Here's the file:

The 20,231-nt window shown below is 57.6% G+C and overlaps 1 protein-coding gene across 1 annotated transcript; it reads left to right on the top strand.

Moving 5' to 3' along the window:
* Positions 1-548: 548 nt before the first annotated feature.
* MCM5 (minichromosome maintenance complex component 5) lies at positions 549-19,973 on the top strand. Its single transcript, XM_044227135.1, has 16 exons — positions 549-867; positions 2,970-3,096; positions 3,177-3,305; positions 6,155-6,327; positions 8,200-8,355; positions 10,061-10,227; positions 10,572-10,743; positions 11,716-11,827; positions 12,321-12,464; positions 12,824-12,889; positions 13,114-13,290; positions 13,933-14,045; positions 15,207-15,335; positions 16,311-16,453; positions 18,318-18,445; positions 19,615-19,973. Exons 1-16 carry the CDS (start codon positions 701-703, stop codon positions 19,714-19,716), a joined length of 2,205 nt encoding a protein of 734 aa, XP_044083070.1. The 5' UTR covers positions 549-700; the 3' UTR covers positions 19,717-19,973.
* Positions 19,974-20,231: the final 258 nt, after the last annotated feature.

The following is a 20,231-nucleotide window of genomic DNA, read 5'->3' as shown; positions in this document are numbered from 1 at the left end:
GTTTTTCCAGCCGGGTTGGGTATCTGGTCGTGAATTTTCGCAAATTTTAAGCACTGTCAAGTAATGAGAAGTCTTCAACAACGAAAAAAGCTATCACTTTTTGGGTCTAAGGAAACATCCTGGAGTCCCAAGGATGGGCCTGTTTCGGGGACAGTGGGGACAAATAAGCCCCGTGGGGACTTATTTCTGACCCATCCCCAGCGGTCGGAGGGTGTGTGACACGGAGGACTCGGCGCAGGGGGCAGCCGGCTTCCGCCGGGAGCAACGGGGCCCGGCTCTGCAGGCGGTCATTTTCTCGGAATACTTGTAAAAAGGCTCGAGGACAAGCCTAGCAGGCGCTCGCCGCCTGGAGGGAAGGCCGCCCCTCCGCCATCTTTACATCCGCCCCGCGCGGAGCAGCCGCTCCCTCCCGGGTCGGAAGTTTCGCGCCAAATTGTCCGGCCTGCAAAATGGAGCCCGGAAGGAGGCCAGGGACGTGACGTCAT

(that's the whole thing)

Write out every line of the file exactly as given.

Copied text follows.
The 20,231-nt window shown below is 57.6% G+C and overlaps 1 protein-coding gene across 1 annotated transcript; it reads left to right on the top strand.

Moving 5' to 3' along the window:
* Positions 1-548: 548 nt before the first annotated feature.
* MCM5 (minichromosome maintenance complex component 5) lies at positions 549-19,973 on the top strand. Its single transcript, XM_044227135.1, has 16 exons — positions 549-867; positions 2,970-3,096; positions 3,177-3,305; positions 6,155-6,327; positions 8,200-8,355; positions 10,061-10,227; positions 10,572-10,743; positions 11,716-11,827; positions 12,321-12,464; positions 12,824-12,889; positions 13,114-13,290; positions 13,933-14,045; positions 15,207-15,335; positions 16,311-16,453; positions 18,318-18,445; positions 19,615-19,973. Exons 1-16 carry the CDS (start codon positions 701-703, stop codon positions 19,714-19,716), a joined length of 2,205 nt encoding a protein of 734 aa, XP_044083070.1. The 5' UTR covers positions 549-700; the 3' UTR covers positions 19,717-19,973.
* Positions 19,974-20,231: the final 258 nt, after the last annotated feature.

The following is a 20,231-nucleotide window of genomic DNA, read 5'->3' as shown; positions in this document are numbered from 1 at the left end:
GTTTTTCCAGCCGGGTTGGGTATCTGGTCGTGAATTTTCGCAAATTTTAAGCACTGTCAAGTAATGAGAAGTCTTCAACAACGAAAAAAGCTATCACTTTTTGGGTCTAAGGAAACATCCTGGAGTCCCAAGGATGGGCCTGTTTCGGGGACAGTGGGGACAAATAAGCCCCGTGGGGACTTATTTCTGACCCATCCCCAGCGGTCGGAGGGTGTGTGACACGGAGGACTCGGCGCAGGGGGCAGCCGGCTTCCGCCGGGAGCAACGGGGCCCGGCTCTGCAGGCGGTCATTTTCTCGGAATACTTGTAAAAAGGCTCGAGGACAAGCCTAGCAGGCGCTCGCCGCCTGGAGGGAAGGCCGCCCCTCCGCCATCTTTACATCCGCCCCGCGCGGAGCAGCCGCTCCCTCCCGGGTCGGAAGTTTCGCGCCAAATTGTCCGGCCTGCAAAATGGAGCCCGGAAGGAGGCCAGGGACGTGACGTCAT